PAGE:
"Toward a Theory of the North Atlantic Oscillation", AOS Seminar by M. Ghil, January 2009


Recent developments of observing technology, both space-borne and in situ, have greatly improved oceanic data sets, in quality as well as quantity. The study of the oceans' low-frequency variability, however, still has to rely to a large extent on models, due to the inhomogeneity and temporal shortness of the data sets; short-term predictability on synoptic time scales, on the other hand, can be studied using data assimilation.

Basin-scale oceanic motion is dominated by wind-driven (horizontal) and thermohaline (vertical) circulations. Their variability, independently and interactively, may play a significant role in climate changes, past and future. The wind-driven circulation plays a role mostly in the oceans' subannual-to-interannual variability, while the thermohaline circulation is most important in decadal-to-millenial variability. Our approach is to study the two governing circulations separately, and then in terms of their interaction, especially on the interannual-to-interdecadal time scale. Dynamical-systems methods, especially from bifurcation theory, provide a powerful tool to reveal the processes underlying the oceans' variability.

Wind-driven circulation

The horizontal circulation of the mid-latitude ocean is governed by its wind-driven, double-gyre structure. As shown in the bifurcation diagram (center) of a reduced-gravity, shallow-water model, its behavior can change, even for fixed wind stress, depending on the system's parameter values. Single and multiple equilibria, purely and quasi-periodical oscillations, and chaotically varying flow occur as the stress on the system increases or the constraints on its motion decrease. The variability has dominant peaks at subannual and interannual time scales; the exact periods of these peaks depend, in turn, on basin size. Other panels in the figure are snapshots of the model's upper-layer thickness for various parameter values (from Speich et al., 1995).

Thermohaline circulation (THC)

Buoyancy contrasts at the ocean surface result from exchanges of heat and fresh water with the overlying atmosphere, sea ice, or adjacent land through river run-off. These contrasts give rise to a sensitive balance: the ocean water density decreases with temperature (thermo) and increases with salinity (haline). Empirical evidence and model results indicate that its variability ranges from interdecadal to paleoclimatic time scales. Since the THC transfers heat and other quantities laterally, its impact on the climate system can be substantial. The figure shows two snapshots of the (zonally averaged) meridional streamfunction for an interdecadal oscillation using the box GFDL's modular-ocean model in a North Atlantic "box" geometry; the two panels show the strong (right) and weak (left) extremes of the overturning (from Chen and Ghil, 1995, 1996).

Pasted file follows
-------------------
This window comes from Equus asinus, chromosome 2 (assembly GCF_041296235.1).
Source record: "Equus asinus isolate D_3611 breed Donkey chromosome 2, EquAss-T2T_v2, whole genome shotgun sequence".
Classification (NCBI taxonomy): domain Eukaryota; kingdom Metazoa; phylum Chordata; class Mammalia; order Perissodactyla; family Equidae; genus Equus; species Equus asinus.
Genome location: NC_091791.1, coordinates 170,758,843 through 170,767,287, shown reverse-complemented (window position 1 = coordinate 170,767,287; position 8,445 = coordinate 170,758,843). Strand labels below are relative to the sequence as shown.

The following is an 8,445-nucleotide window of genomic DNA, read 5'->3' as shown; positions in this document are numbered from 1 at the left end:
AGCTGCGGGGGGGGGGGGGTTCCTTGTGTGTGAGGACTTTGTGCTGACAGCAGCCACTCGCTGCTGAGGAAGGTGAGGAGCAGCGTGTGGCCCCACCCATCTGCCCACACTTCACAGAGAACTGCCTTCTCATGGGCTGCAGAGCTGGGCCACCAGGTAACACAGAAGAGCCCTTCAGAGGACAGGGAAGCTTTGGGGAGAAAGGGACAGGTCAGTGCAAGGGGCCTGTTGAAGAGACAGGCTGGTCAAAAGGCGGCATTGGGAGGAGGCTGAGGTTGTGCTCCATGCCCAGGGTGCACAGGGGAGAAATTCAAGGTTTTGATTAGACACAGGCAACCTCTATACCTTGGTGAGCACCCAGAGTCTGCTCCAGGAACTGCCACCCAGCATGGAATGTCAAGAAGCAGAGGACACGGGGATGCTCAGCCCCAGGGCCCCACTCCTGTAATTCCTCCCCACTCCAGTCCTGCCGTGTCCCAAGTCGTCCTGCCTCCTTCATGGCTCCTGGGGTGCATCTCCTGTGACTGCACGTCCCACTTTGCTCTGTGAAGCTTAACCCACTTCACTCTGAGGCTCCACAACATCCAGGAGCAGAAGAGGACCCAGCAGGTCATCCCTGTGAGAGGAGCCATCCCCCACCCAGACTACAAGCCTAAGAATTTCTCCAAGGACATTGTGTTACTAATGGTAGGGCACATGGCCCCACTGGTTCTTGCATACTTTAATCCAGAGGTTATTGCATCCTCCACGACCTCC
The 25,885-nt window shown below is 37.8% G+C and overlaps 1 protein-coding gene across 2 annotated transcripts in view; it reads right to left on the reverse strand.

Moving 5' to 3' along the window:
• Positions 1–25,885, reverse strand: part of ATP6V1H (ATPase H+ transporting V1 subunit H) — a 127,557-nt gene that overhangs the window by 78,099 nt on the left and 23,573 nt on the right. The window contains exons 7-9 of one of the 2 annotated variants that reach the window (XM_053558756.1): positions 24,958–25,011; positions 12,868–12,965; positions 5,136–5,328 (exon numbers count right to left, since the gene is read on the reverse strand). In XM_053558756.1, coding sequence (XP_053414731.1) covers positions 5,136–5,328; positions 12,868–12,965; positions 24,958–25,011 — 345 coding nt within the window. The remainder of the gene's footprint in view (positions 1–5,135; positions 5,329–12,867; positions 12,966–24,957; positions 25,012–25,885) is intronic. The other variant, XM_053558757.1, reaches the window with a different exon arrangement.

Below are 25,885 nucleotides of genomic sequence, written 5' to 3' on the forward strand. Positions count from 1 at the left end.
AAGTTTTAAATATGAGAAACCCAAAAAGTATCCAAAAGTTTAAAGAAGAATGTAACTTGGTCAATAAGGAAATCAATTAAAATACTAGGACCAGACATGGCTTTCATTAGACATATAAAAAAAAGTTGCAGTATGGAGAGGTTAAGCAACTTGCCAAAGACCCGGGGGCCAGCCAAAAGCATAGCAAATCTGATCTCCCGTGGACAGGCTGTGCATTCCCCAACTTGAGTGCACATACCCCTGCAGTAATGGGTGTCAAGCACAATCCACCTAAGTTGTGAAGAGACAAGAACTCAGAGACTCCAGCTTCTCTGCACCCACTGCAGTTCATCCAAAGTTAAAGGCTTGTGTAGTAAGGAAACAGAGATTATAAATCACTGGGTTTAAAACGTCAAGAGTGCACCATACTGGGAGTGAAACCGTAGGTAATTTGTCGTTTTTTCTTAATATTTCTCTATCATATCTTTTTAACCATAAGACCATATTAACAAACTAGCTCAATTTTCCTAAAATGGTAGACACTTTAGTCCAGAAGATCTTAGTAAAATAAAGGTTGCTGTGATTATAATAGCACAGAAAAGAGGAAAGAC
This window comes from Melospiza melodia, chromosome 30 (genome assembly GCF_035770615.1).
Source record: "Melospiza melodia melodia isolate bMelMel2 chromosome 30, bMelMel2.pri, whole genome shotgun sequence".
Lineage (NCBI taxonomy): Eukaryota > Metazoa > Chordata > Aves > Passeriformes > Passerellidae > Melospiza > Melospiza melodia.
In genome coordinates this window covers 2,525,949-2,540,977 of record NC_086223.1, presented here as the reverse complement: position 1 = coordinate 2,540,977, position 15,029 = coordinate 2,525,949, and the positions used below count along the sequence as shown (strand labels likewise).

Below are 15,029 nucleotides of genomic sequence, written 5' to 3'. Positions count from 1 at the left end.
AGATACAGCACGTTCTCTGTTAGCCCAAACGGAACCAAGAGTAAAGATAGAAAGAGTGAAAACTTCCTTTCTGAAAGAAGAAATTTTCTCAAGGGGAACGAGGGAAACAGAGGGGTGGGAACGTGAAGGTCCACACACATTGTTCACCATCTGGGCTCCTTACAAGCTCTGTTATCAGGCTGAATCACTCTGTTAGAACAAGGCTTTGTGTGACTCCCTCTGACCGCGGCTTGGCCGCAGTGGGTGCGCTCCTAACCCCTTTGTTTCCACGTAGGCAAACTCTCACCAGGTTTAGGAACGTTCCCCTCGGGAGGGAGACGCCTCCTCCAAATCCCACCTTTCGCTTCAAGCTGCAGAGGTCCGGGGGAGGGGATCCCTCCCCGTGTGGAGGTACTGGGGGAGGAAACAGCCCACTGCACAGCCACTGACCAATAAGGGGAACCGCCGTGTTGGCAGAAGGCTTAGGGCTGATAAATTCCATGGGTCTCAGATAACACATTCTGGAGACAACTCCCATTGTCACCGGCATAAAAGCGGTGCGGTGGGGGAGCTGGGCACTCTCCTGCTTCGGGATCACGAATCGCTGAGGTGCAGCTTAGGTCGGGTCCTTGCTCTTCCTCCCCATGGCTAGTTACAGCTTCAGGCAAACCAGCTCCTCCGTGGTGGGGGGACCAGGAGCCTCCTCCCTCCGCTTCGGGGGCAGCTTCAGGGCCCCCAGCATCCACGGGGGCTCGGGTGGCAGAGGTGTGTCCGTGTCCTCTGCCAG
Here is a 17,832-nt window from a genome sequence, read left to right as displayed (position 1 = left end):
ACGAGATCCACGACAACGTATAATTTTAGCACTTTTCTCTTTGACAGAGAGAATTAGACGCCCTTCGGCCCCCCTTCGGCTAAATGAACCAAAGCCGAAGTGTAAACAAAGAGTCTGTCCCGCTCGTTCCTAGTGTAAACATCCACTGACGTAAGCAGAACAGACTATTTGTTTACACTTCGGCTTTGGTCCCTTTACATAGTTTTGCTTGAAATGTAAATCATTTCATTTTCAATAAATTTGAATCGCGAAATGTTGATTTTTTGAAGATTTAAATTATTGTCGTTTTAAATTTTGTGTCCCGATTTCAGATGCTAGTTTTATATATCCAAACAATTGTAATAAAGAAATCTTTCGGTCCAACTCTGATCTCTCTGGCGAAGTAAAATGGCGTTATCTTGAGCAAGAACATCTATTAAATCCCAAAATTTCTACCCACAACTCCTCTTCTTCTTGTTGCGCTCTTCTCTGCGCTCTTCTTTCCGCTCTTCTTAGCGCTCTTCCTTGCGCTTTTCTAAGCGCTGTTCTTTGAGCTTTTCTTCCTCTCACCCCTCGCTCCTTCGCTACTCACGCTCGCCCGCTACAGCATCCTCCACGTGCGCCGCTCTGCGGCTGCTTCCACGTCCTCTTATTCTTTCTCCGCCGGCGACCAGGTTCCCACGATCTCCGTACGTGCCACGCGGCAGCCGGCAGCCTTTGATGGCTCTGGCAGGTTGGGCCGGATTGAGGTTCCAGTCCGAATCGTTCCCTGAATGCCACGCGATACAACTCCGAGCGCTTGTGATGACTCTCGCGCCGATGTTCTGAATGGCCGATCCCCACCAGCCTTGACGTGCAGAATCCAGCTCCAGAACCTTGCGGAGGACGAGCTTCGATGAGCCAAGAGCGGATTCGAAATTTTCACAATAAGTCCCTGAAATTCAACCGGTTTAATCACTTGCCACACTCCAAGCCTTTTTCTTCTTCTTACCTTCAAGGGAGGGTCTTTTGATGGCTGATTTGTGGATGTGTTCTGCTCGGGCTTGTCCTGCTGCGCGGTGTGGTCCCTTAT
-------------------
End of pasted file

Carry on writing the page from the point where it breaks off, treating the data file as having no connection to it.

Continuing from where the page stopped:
TCD Members:
M. Ghil, K. Ide, S. Kravtsov.
Chen, F., and M. Ghil, 1995: Interdecadal variability of the thermohaline circulation and high-latitude surface fluxes, J. Phys. Oceanogr., 25, 2547-2568.
Chen, F., and M. Ghil, 1996: Interdecadal variability in a hybrid coupled ocean-atmosphere model, J. Phys. Oceanogr., 26, 1561-1578.
Feliks, Y., and M. Ghil, 1996: Mixed barotropic-baroclinic eddies growing on an eastward midlatitude jet. Geophys. Astrophys. Fluid Dyn., 82, 137-171.
Feliks, Y., and M. Ghil, 1997: Stability of a front separating water masses with different stratifications. Geophys. Astrophys. Fluid Dyn., 84, 165-204.
Ghil, M., and J. McWilliams, 1994: Workshop tackles oceanic thermohaline circulation, Eos, Trans. AGU, 75, pp. 493, 498.
Ghil, M., and N. Paldor, 1994: A model equation for nonlinear wavelength selection and amplitude evolution of frontal waves, J. Nonlin. Sci., 4, 471-496.
Ghil, M., A. Mullhaupt and P. Pestiaux, 1987: Deep water formation and quaternary glaciations, Climate Dyn., 2, 1-10.
Jiang, S., and M. Ghil, 1993: Dynamical properties of error statistics in a shallow-water model, J. Phys. Oceanogr., 23, 2541-2566.
Jiang, S., and M. Ghil, 1997: Tracking nonlinear solutions with altimetric data in a shallow-water model. J. Phys. Oceanogr., 27, 72-95.
Jiang, S., F.-F. Jin, and M. Ghil, 1995: Multiple equilibria, periodic, and aperiodic solutions in a wind-driven, double-gyre, shallow-water model, J. Phys. Oceanogr., 25, 764-786.
Paldor, N., and M. Ghil, 1990: Finite-wavelength instabilities of a coupled density front, J. Phys. Oceanogr., 20, 114-123.
Paldor, N. and M. Ghil, 1991: Shortwave instabilities of coastal currents, Geophys. Astrophys. Fluid Dyn., 58, 225-241.
Quon, C., and M. Ghil, 1992: Multiple equilibria in thermosolutal convection due to salt-flux boundary conditions, J. Fluid Mech., 245, 449-483.
Quon, C., and M. Ghil, 1995: Multiple equilibria and stable oscillations in thermosolutal convection at small aspect ratio, J. Fluid. Mech., 291, 33-56.
Speich, S., and M. Ghil, 1994: Interannual variability of the mid-latitude oceans: a new source of climate variability? Sistema Terra, 3(3), 33-35.
Speich, S., H. Dijkstra, and M. Ghil, 1995: Successive bifurcations in a shallow-water model, applied to the wind-driven ocean circulation, Nonlin. Proc. Geophys., 2, 241-268.

Last modified: 2/23/03